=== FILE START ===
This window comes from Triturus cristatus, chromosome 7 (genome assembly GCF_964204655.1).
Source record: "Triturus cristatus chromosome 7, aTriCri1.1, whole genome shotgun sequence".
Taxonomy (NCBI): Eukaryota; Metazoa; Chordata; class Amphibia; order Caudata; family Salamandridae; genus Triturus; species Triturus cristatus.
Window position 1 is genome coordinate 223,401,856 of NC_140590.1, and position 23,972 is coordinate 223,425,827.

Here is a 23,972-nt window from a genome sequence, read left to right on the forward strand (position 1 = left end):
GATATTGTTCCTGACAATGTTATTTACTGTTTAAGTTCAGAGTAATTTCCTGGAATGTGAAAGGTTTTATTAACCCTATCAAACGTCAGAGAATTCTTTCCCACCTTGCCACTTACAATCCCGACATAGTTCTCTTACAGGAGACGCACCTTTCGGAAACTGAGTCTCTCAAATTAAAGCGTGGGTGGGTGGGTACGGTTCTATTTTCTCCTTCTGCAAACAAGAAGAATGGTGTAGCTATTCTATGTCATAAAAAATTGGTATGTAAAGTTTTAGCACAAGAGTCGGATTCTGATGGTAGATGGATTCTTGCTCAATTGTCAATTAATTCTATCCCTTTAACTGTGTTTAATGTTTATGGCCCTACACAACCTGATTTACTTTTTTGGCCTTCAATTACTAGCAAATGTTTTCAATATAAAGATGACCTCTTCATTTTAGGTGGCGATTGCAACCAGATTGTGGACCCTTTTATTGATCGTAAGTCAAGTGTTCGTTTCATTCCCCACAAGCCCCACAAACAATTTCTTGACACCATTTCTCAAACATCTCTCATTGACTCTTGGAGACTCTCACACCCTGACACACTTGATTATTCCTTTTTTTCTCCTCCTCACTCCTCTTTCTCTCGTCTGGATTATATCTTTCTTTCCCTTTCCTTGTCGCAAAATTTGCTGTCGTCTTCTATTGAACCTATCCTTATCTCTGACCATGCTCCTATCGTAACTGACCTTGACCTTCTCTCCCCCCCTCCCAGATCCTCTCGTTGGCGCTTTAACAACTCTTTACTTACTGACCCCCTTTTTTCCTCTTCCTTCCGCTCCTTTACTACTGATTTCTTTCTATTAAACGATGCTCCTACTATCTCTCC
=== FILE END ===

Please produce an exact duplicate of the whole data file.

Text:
This window comes from Triturus cristatus, chromosome 7 (genome assembly GCF_964204655.1).
Source record: "Triturus cristatus chromosome 7, aTriCri1.1, whole genome shotgun sequence".
Taxonomy (NCBI): Eukaryota; Metazoa; Chordata; class Amphibia; order Caudata; family Salamandridae; genus Triturus; species Triturus cristatus.
Window position 1 is genome coordinate 223,401,856 of NC_140590.1, and position 23,972 is coordinate 223,425,827.

Here is a 23,972-nt window from a genome sequence, read left to right on the forward strand (position 1 = left end):
GATATTGTTCCTGACAATGTTATTTACTGTTTAAGTTCAGAGTAATTTCCTGGAATGTGAAAGGTTTTATTAACCCTATCAAACGTCAGAGAATTCTTTCCCACCTTGCCACTTACAATCCCGACATAGTTCTCTTACAGGAGACGCACCTTTCGGAAACTGAGTCTCTCAAATTAAAGCGTGGGTGGGTGGGTACGGTTCTATTTTCTCCTTCTGCAAACAAGAAGAATGGTGTAGCTATTCTATGTCATAAAAAATTGGTATGTAAAGTTTTAGCACAAGAGTCGGATTCTGATGGTAGATGGATTCTTGCTCAATTGTCAATTAATTCTATCCCTTTAACTGTGTTTAATGTTTATGGCCCTACACAACCTGATTTACTTTTTTGGCCTTCAATTACTAGCAAATGTTTTCAATATAAAGATGACCTCTTCATTTTAGGTGGCGATTGCAACCAGATTGTGGACCCTTTTATTGATCGTAAGTCAAGTGTTCGTTTCATTCCCCACAAGCCCCACAAACAATTTCTTGACACCATTTCTCAAACATCTCTCATTGACTCTTGGAGACTCTCACACCCTGACACACTTGATTATTCCTTTTTTTCTCCTCCTCACTCCTCTTTCTCTCGTCTGGATTATATCTTTCTTTCCCTTTCCTTGTCGCAAAATTTGCTGTCGTCTTCTATTGAACCTATCCTTATCTCTGACCATGCTCCTATCGTAACTGACCTTGACCTTCTCTCCCCCCCTCCCAGATCCTCTCGTTGGCGCTTTAACAACTCTTTACTTACTGACCCCCTTTTTTCCTCTTCCTTCCGCTCCTTTACTACTGATTTCTTTCTATTAAACGATGCTCCTACTATCTCTCC